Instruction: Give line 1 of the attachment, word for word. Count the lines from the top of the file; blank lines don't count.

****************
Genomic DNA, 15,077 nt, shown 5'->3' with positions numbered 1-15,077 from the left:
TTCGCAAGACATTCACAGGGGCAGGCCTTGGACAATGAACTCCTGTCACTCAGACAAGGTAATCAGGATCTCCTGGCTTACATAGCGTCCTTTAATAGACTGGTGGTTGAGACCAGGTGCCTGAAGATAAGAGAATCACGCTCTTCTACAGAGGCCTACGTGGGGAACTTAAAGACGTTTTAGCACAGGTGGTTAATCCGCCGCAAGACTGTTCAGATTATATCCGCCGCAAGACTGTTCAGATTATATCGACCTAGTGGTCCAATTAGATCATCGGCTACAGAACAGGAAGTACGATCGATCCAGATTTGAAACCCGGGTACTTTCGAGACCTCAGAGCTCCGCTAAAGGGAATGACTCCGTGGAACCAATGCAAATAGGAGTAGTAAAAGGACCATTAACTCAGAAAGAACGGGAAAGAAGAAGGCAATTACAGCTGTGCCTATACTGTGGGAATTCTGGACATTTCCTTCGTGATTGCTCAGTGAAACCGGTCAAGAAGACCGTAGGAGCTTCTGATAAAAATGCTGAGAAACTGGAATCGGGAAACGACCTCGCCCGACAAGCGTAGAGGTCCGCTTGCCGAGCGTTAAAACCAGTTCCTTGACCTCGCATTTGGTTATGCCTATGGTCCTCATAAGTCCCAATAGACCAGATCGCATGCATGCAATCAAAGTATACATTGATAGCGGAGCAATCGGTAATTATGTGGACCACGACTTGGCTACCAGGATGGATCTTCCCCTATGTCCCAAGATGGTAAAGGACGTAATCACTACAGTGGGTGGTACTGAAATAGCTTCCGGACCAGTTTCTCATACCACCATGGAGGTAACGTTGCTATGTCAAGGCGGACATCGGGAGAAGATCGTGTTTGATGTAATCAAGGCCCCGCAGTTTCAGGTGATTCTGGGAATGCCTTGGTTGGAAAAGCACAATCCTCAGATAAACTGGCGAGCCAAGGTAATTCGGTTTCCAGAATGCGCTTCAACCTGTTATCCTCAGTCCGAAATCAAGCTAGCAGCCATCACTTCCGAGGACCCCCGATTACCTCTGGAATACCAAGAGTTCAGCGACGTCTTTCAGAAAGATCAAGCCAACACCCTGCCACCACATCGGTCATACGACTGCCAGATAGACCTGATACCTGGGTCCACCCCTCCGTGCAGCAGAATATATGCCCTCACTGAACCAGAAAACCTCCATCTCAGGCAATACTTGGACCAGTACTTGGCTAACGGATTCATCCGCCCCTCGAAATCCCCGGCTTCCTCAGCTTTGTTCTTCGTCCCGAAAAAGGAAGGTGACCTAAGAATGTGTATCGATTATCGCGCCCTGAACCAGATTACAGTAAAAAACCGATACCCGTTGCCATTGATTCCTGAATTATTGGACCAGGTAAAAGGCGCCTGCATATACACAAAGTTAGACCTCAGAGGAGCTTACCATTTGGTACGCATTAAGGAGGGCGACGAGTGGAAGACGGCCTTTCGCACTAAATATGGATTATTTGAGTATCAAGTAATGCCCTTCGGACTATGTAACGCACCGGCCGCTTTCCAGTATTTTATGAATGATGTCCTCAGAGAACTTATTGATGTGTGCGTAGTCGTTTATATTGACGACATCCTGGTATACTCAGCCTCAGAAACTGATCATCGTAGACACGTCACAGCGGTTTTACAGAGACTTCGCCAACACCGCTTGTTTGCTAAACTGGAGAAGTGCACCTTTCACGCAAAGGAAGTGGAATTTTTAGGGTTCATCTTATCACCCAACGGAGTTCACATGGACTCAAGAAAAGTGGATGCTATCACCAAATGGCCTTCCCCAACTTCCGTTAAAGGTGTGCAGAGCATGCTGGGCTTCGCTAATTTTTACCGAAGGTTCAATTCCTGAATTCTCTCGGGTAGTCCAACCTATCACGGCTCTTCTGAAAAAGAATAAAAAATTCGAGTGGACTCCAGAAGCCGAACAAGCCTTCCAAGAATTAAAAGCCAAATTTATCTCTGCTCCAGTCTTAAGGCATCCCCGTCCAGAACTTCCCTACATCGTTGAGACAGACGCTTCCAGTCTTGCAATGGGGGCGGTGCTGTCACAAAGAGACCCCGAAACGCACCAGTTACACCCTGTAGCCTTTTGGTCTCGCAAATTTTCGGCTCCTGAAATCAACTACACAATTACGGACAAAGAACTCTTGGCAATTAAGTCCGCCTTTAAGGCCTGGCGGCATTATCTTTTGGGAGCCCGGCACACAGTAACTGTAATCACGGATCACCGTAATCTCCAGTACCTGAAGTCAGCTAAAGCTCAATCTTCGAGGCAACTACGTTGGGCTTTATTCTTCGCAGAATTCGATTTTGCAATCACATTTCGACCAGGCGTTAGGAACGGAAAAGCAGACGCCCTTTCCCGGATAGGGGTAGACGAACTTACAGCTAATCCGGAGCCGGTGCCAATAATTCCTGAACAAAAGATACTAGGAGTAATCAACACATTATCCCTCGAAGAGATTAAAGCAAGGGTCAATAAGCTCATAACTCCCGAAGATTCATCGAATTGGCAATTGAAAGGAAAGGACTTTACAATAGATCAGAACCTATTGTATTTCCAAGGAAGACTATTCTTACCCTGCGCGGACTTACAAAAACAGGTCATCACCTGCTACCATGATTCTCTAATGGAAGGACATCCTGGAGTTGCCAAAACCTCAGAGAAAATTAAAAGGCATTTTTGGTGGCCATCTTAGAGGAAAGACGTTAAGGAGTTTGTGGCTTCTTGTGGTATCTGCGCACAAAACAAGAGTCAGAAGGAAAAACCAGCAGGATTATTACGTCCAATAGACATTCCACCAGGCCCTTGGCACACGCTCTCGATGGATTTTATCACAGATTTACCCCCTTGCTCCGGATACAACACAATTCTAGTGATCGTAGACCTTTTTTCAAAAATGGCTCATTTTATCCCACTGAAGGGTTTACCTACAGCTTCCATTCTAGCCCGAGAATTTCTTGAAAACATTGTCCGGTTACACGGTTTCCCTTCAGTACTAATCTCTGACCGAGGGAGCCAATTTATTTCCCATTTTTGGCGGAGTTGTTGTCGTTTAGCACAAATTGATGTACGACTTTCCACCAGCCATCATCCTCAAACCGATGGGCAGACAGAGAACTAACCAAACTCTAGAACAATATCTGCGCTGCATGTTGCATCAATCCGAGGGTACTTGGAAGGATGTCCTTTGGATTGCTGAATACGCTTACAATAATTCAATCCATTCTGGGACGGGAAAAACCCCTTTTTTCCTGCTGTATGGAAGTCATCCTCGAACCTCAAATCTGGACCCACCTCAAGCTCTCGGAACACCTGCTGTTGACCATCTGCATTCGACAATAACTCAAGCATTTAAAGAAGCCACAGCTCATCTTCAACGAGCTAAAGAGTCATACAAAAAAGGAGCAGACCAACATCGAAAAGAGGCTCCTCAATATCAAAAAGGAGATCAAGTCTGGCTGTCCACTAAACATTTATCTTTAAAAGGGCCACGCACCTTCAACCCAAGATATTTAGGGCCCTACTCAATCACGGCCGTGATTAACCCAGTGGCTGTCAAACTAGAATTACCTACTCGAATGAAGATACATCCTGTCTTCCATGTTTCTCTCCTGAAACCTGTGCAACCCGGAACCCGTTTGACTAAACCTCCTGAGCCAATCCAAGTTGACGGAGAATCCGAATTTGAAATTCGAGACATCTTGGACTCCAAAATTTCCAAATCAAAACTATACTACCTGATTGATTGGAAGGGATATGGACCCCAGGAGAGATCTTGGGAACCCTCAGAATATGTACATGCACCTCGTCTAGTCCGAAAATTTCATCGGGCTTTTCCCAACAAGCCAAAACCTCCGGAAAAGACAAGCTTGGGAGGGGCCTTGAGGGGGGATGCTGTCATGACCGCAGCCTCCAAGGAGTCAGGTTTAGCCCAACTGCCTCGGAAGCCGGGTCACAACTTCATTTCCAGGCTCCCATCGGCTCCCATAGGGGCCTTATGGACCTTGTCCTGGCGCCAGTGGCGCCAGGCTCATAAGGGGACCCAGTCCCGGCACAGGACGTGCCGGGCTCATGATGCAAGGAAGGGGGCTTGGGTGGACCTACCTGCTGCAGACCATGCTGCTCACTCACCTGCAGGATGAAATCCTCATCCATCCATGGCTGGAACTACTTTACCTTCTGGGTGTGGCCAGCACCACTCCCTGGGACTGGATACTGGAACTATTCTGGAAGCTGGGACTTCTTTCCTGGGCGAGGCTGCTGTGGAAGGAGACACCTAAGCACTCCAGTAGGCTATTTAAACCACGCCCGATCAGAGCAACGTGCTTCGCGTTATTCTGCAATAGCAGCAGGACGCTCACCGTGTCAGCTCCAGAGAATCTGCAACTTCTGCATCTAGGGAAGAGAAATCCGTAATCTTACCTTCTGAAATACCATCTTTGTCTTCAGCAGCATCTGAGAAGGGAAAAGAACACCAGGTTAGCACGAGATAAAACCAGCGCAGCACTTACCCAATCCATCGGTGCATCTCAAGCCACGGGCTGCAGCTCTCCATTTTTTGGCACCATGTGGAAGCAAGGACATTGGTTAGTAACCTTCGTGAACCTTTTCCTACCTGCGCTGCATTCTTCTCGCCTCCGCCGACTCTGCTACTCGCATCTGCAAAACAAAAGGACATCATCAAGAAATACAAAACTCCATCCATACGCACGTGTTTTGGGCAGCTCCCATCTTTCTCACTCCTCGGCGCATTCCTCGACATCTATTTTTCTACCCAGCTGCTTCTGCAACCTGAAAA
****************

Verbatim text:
Genomic DNA, 15,077 nt, shown 5'->3' with positions numbered 1-15,077 from the left: